Preferably, the core is constructed of a solid steel rod having a circular cross-section although it is contemplated that the core be constructed of a hollow steel tube. Alternatively, other heavy, rigid materials such as plastics, metals (other than steel) and the like may be employed for the construction of the core. In any event, it is preferred that the rod is bent into an annular shape with the opposite rod ends being welded together. Where the core is a solid steel rod, it preferably has a diameter of between 0.335 inches (0.85 centimeter) and 0.415 inches (1.0 centimeter). Moreover, it is desired that the hoop have an internal radius of between 12 inches (30.5 centimeter) and 20 inches (51.0 centimeter).
The sleeve is preferably elongated and has opposite sleeve ends secured together by an adhesive so as to completely encase the core. Moreover, the sleeve preferably has a wall thickness of between 0.363 inches (0.92 centimeters) and 0.513 inches (1.3 centimeters). The material used to construct the sleeve may either frictionally grip the core or be loose-fitted about the core. Preferably the sleeve is constructed of a medium density, closed-cell polyvinyl chloride foam material such as that known as 700-Grip material. If desired, the external surface of the sleeve may be undulated in construction to provide for protrusions that project radially inwardly of the hoop. These circumferential ribs may be provided by a plurality of separate circumferential ribs spaced-apart by a plurality of circumferential troughs. Alternatively, a spiral thread-like rib may extend around the hoop.
The present invention is also directed to a method of exercising the human body. Here, the method includes the steps of placing a hoop around a body part of a user, such as the waist, wherein the hoop is formed by a rigid core of a first material and an outer sleeve of a soft material. Next, the hoop is rotated by movement of the body so that the hoop travels around the body part.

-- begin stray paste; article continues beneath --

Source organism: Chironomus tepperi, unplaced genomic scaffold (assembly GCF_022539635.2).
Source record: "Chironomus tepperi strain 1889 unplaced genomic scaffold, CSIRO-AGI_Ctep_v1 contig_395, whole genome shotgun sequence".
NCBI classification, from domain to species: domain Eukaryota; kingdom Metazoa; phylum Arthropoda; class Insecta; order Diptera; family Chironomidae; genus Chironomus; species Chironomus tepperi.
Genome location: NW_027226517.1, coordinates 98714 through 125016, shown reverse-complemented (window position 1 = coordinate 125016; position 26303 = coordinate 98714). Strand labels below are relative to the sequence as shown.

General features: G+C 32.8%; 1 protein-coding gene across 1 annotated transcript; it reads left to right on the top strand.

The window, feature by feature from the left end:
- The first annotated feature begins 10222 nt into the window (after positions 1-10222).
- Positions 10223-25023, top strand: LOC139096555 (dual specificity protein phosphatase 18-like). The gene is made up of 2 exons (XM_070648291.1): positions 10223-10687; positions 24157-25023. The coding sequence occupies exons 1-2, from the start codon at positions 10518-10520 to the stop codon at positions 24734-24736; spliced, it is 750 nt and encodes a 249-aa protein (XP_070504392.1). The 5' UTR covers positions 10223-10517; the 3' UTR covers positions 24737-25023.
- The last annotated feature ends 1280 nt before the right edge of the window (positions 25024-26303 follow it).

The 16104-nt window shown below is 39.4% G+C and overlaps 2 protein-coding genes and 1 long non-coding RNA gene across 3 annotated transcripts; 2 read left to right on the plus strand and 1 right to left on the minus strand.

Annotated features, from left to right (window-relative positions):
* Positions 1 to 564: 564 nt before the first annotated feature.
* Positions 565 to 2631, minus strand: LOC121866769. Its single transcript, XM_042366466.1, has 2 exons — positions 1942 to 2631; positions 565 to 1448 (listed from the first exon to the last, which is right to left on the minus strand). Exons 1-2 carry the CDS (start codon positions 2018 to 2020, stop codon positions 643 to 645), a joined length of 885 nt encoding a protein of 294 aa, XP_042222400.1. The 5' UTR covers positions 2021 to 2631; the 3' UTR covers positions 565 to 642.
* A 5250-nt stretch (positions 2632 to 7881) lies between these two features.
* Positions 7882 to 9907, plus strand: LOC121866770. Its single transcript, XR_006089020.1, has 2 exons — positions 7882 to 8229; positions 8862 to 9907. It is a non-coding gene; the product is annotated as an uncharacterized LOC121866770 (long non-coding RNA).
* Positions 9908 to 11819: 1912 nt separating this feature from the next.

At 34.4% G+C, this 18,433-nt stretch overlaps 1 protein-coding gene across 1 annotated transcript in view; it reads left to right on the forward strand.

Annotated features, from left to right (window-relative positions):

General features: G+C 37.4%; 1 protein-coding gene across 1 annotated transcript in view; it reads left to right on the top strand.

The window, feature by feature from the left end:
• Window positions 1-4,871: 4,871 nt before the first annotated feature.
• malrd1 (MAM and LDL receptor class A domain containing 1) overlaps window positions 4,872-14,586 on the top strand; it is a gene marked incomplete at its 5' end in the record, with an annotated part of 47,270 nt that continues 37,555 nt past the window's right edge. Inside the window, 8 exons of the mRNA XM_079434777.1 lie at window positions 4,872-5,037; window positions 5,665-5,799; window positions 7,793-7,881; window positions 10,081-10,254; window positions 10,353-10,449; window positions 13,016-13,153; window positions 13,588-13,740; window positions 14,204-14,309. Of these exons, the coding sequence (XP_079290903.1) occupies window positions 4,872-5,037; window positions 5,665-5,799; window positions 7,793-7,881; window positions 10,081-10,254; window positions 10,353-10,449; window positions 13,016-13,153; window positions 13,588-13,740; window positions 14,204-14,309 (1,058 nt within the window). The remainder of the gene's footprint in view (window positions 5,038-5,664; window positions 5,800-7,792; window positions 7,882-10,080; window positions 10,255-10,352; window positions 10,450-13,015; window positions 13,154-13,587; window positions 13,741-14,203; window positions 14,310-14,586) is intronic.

The present invention is also is directed to a method of forming the above-described exercise device. Here, the method includes forming an elongated, rigid but bendable member having opposite ends into an annular shape. The annular member is inserted into a sleeve of foam material that has opposite sleeve ends. Next, the ends of the elongated member are connected after it is connected after it is inserted into the sleeve. Finally, the sleeve ends are joined together after the ends of the elongated member are connected together.
The method according to the present invention may include the step of using a lubricating powder to facilitate insertion of the elongated member into the sleeve. Where the member is steel, the step of connecting is preferably accomplished by welding. The method may include the step of protecting the sleeve ends during welding by forcing them apart a sufficient distance so that the ends of the steel member may be welded together; thereafter, the sleeve ends are brought back together after the weld has cooled.
These and other objects of the present invention will become more readily appreciated and understood from a consideration of the following detailed description of the exemplary embodiments of the present invention when taken together with the accompanying drawings, in which:
FIG. 1 is a top plan view showing the exercise hoop device accordingly to a first exemplary embodiment of the present invention;
FIG. 2 is an enlarged cross-sectional view taken about lines 2—2 of FIG. 1;
FIG. 3 is an enlarged view, partially broken away, showing a segment of the exercise device of FIG. 1; and
FIG. 4 is a perspective view of a segment of a first alternative embodiment of the exercise device accordingly to the present invention.
The present invention is directed to an exercise device in the form of a hoop that may be placed around the waist or other body part of a user so that it travels around the body part upon rotation. As described below, this hoop is weighted and may be made in various weight ranges so as to require greater energy to rotate. The weight and construction materials also serve to aerobically exercise and massage the body of the user.